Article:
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Educating young blind children for a better future

by St. Nicholas' Home, Penang
Educating young blind children for a better future
Educating young blind children for a better future
Educating young blind children for a better future
Educating young blind children for a better future
Educating young blind children for a better future
Educating young blind children for a better future
Educating young blind children for a better future
Educating young blind children for a better future
Educating young blind children for a better future
Educating young blind children for a better future
Educating young blind children for a better future
Educating young blind children for a better future
Educating young blind children for a better future
Educating young blind children for a better future
Educating young blind children for a better future
Educating young blind children for a better future
Educating young blind children for a better future
Educating young blind children for a better future

Positive Change of A Shy Boy

By Syafawati

 

“The best and most beautiful things in the world cannot be seen or even touched - they must be felt with the heart” – Hellen Keller.

Have you ever imagine life without knowing how your parents’ face looks like? Raju was a premature baby born at 26 weeks of pregnancy due to leaking of amniotic fluid. He has been incubated for 100 days and he was diagnosed as retinopathy of prematurity with stage II-III. At the age of 5 months, he went for an operation which he has to remove his left retina. Raju is very close with his foremost love, his mother. He is very motivated and will never let his mother feel down.

Raju was enrolled in our Early Intervention Programme at age of 5. Raju’s condition was never an issue for his family who always love and take care of him; including his extended family members. They lived happily in their small paradise home which was aided by the government under the Poor People Housing Program. Raju’s mother is a fulltime housewife and the one who is responsible for taking care of Raju and 3 other siblings wellbeing. His father works as a security guard.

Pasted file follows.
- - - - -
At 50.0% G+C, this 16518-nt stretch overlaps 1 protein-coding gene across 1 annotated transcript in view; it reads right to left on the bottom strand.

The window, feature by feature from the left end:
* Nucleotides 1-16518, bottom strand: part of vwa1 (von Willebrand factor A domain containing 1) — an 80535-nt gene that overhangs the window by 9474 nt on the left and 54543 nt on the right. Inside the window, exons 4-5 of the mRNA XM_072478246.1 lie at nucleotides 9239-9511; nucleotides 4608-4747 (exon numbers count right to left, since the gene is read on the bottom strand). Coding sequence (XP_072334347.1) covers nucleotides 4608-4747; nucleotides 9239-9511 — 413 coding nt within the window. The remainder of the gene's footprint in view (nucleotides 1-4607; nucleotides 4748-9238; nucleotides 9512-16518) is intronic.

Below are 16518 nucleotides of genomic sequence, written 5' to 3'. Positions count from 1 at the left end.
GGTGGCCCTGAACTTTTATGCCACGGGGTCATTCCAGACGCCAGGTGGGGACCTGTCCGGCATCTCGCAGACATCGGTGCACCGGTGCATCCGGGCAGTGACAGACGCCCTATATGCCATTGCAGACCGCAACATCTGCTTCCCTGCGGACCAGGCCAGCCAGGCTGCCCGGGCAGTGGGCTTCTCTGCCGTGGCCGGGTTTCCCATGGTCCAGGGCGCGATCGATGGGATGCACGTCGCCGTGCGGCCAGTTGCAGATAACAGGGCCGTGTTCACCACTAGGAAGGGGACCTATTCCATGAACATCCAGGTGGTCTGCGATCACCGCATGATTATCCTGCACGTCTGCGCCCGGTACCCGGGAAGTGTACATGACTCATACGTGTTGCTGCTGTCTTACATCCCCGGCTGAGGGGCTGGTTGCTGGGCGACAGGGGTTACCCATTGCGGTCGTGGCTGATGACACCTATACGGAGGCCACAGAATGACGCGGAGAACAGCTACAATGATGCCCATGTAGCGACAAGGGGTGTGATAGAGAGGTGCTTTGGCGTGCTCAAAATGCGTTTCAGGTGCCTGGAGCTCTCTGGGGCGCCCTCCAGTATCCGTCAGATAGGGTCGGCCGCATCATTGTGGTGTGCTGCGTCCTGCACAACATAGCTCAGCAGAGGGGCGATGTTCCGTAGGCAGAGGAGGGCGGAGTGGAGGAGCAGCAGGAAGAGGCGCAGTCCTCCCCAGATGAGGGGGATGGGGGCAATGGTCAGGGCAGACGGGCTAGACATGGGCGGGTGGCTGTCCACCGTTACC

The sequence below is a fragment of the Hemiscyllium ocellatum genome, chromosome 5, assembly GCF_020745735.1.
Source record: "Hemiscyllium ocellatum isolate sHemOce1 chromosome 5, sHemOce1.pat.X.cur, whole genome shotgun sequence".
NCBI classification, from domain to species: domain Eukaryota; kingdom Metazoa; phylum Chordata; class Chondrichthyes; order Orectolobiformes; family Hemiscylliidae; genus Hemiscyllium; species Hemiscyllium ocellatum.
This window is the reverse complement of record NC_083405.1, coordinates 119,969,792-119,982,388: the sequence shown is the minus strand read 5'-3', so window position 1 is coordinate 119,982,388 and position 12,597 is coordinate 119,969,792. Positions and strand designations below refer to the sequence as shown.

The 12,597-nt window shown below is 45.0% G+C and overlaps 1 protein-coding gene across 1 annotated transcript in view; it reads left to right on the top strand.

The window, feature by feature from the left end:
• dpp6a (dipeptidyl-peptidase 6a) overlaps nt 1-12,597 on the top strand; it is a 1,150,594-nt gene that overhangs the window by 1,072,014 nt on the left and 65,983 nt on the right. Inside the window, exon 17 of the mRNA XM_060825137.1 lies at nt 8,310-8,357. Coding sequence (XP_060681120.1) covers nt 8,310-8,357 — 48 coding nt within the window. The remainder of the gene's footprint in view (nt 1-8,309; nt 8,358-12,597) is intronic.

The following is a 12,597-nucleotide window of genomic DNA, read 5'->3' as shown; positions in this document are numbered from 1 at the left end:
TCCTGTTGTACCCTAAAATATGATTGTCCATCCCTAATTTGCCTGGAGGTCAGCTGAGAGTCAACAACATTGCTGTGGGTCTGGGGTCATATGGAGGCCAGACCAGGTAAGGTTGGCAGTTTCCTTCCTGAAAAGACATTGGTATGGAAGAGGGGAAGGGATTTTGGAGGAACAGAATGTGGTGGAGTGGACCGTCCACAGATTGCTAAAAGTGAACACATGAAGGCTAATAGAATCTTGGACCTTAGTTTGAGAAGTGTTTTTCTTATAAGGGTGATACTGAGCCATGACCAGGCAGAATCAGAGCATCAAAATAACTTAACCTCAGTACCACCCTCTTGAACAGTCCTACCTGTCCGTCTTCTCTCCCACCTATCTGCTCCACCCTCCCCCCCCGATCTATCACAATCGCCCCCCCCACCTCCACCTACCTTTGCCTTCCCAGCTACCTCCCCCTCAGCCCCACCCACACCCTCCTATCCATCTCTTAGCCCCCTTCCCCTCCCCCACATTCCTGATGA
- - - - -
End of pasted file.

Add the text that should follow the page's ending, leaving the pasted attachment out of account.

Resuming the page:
In spite of being born with no vision, Raju was able to move independently at the young age and is also able to interact well with his family members. Nevertheless, he was still very dependent on his family especially his mother for his daily routines and was very shy with strangers. His speech was also not coherent. Raju has difficulty understanding other languages except his mother tongue. Besides that, Raju has difficulty in differentiating shapes and counting. So his teachers have planned an Individual Educational Plan for him to improve his learning ability.

Despite of having learning difficulties, Raju never once gave up. His parents never stop him from exploring new things. They did their best to provide and fulfil Raju’s needs. Raju’s parents and teachers are always working together tirelessly to transform his life meaningfully. One of the significant improvements seemed recently was when Raju greeted and helped the teachers to carry the boxes into his house. His recent attitude was the direct opposite of what his teachers first met Raju where he hid behind his mother the entire time. Raju is able to sort the shapes and distinguish surfaces now!

 

Raju shows the world that his blindness is not a hindrance for him. Just like the quote by Hellen Keller which goes something like “A happy life consists not in the absence, but in the mastery of hardships.”

 Your strong support could make a big difference for Raju as the donations is used for buying new learning aid that would expand his learning experience.

 

Raju is sorting various shapes.

One of Raju’s Individual Education Plan goals is to be able to eat independently. So, the teachers taught him how to scoop his food correctly.

Raju is doing hand coordination activity. In this activity, Raju learned how to coordinate his 2 hands, counting the wooden poles and braille numbers.

Raju with his older sister, Bhavithra, 8 enjoying great moments together.


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Identifying Colours